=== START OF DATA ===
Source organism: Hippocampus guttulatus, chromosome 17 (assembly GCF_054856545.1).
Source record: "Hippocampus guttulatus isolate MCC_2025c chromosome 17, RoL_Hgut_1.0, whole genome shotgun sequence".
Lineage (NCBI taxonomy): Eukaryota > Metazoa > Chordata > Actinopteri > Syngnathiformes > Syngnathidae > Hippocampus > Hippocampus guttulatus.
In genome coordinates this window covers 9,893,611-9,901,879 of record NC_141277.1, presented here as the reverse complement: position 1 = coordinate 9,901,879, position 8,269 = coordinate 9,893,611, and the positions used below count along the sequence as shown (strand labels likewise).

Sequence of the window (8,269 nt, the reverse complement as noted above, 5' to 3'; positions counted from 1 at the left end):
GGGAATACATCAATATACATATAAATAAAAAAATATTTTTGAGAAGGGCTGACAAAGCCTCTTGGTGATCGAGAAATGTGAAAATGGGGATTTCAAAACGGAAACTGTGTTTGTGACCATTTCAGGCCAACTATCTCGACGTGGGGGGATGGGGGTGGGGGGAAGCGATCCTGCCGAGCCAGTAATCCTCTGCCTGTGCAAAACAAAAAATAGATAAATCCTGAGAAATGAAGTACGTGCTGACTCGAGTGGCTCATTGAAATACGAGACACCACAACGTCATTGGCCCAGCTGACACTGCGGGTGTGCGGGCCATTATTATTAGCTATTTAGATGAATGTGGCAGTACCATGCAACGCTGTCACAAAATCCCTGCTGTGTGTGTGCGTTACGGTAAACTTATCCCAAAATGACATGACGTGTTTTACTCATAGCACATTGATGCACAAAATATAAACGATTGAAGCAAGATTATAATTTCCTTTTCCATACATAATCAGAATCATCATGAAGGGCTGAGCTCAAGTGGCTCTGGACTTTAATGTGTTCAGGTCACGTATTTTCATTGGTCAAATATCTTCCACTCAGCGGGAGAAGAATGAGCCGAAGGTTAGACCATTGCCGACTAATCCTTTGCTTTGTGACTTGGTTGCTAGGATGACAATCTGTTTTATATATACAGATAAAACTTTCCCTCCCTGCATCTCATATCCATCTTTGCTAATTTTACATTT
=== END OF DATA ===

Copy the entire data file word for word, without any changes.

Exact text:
Source organism: Hippocampus guttulatus, chromosome 17 (assembly GCF_054856545.1).
Source record: "Hippocampus guttulatus isolate MCC_2025c chromosome 17, RoL_Hgut_1.0, whole genome shotgun sequence".
Lineage (NCBI taxonomy): Eukaryota > Metazoa > Chordata > Actinopteri > Syngnathiformes > Syngnathidae > Hippocampus > Hippocampus guttulatus.
In genome coordinates this window covers 9,893,611-9,901,879 of record NC_141277.1, presented here as the reverse complement: position 1 = coordinate 9,901,879, position 8,269 = coordinate 9,893,611, and the positions used below count along the sequence as shown (strand labels likewise).

Sequence of the window (8,269 nt, the reverse complement as noted above, 5' to 3'; positions counted from 1 at the left end):
GGGAATACATCAATATACATATAAATAAAAAAATATTTTTGAGAAGGGCTGACAAAGCCTCTTGGTGATCGAGAAATGTGAAAATGGGGATTTCAAAACGGAAACTGTGTTTGTGACCATTTCAGGCCAACTATCTCGACGTGGGGGGATGGGGGTGGGGGGAAGCGATCCTGCCGAGCCAGTAATCCTCTGCCTGTGCAAAACAAAAAATAGATAAATCCTGAGAAATGAAGTACGTGCTGACTCGAGTGGCTCATTGAAATACGAGACACCACAACGTCATTGGCCCAGCTGACACTGCGGGTGTGCGGGCCATTATTATTAGCTATTTAGATGAATGTGGCAGTACCATGCAACGCTGTCACAAAATCCCTGCTGTGTGTGTGCGTTACGGTAAACTTATCCCAAAATGACATGACGTGTTTTACTCATAGCACATTGATGCACAAAATATAAACGATTGAAGCAAGATTATAATTTCCTTTTCCATACATAATCAGAATCATCATGAAGGGCTGAGCTCAAGTGGCTCTGGACTTTAATGTGTTCAGGTCACGTATTTTCATTGGTCAAATATCTTCCACTCAGCGGGAGAAGAATGAGCCGAAGGTTAGACCATTGCCGACTAATCCTTTGCTTTGTGACTTGGTTGCTAGGATGACAATCTGTTTTATATATACAGATAAAACTTTCCCTCCCTGCATCTCATATCCATCTTTGCTAATTTTACATTT